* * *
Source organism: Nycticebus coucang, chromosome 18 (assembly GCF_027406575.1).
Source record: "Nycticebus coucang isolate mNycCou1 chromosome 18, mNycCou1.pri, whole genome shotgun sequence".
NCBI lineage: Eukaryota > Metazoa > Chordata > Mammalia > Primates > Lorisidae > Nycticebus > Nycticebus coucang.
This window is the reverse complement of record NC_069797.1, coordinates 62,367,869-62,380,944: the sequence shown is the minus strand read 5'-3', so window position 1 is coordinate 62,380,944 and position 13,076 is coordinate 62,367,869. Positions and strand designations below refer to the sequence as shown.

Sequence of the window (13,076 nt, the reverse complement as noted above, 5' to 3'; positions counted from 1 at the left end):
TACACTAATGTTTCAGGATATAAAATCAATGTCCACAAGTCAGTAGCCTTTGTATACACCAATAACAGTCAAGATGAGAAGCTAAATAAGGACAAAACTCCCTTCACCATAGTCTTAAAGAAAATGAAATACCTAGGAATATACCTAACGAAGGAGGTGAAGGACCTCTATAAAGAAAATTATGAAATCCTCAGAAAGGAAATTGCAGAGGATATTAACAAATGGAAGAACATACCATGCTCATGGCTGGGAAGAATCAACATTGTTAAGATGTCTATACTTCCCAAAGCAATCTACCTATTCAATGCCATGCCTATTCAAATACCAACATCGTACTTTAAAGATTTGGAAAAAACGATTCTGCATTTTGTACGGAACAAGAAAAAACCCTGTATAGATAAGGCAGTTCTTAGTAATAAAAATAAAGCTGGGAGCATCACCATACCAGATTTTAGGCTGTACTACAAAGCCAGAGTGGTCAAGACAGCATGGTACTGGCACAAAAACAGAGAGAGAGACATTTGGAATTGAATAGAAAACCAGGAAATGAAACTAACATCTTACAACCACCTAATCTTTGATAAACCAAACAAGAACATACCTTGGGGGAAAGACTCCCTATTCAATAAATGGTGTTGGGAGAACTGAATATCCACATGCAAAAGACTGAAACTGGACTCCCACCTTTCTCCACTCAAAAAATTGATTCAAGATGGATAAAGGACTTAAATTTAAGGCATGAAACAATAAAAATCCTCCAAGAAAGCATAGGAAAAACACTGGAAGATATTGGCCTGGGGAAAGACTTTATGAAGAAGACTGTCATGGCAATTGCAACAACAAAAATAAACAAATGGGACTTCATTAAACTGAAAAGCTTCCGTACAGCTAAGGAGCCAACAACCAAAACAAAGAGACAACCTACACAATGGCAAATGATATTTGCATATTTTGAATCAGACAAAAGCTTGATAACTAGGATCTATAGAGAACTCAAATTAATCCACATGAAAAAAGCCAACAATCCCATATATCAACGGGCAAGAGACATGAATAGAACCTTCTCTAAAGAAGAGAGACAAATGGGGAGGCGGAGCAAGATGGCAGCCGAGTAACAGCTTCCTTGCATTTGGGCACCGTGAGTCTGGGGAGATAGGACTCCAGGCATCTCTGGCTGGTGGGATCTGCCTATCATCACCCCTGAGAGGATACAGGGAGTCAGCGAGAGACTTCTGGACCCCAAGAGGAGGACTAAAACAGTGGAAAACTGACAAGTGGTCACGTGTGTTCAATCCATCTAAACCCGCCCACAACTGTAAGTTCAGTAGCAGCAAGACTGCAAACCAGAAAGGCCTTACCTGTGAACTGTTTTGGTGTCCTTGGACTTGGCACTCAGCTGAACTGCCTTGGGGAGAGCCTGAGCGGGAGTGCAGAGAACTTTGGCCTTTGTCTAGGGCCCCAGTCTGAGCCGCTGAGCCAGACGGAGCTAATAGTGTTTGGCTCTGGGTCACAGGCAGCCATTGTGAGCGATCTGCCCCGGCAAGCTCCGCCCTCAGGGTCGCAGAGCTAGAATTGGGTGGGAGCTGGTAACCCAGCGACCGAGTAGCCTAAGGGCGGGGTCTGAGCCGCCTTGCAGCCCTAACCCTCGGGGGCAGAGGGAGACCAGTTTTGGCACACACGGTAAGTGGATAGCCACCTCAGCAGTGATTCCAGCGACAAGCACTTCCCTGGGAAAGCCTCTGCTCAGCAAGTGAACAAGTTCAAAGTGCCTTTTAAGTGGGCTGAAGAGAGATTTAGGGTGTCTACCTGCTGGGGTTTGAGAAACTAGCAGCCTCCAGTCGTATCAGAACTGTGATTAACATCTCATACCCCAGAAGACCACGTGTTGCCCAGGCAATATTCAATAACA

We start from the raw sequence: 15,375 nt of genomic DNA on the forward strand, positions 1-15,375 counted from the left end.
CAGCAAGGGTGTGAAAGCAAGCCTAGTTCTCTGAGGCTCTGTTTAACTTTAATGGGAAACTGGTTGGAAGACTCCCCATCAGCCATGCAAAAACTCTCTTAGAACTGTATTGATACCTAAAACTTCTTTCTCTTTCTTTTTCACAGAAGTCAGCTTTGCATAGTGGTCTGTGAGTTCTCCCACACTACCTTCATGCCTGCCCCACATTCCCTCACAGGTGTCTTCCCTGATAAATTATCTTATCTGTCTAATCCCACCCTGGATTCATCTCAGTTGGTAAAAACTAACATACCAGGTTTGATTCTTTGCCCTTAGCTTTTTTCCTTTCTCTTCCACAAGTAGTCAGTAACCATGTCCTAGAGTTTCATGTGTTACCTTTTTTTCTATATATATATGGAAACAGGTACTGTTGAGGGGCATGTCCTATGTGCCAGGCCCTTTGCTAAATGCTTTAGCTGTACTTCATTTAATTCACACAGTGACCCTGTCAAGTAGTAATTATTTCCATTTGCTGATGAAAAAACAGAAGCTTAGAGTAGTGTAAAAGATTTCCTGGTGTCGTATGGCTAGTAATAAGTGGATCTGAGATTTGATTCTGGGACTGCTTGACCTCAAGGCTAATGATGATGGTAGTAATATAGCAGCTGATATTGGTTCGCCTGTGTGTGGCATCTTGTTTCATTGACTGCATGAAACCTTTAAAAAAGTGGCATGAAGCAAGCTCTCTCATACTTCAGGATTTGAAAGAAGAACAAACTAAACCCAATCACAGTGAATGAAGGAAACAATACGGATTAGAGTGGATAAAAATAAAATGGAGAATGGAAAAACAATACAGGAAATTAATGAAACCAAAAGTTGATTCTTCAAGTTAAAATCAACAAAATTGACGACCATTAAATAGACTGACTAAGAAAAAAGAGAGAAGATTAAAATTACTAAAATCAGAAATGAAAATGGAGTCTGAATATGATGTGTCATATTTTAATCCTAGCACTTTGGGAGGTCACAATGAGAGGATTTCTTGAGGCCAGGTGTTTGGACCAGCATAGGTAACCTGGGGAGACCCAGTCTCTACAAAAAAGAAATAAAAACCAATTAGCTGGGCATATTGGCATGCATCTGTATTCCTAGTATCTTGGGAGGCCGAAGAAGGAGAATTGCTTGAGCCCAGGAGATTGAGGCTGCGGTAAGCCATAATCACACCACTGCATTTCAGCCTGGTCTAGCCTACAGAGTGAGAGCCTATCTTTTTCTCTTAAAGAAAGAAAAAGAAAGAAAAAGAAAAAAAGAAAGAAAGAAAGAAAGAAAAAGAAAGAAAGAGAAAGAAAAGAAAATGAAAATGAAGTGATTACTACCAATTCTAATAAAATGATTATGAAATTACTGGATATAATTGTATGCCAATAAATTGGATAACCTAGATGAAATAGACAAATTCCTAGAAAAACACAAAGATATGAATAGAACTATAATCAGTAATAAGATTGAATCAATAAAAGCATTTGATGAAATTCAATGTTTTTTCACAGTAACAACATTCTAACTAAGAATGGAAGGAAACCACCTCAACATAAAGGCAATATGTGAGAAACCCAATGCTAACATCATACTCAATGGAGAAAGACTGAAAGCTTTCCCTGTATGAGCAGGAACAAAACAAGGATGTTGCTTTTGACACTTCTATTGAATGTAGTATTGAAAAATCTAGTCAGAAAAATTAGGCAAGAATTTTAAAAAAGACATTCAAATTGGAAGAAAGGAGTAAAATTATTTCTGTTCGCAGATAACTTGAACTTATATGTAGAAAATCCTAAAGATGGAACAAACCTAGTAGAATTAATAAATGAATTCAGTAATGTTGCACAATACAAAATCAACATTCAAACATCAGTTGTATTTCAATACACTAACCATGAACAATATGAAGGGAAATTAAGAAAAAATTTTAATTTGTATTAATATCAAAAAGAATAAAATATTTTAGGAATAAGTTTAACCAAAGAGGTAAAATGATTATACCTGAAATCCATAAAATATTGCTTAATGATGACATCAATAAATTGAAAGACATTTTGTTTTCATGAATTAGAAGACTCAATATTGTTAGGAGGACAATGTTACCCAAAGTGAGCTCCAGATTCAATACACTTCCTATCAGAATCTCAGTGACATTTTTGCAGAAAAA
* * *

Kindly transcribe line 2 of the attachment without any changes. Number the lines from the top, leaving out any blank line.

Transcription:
Source record: "Nycticebus coucang isolate mNycCou1 chromosome 18, mNycCou1.pri, whole genome shotgun sequence".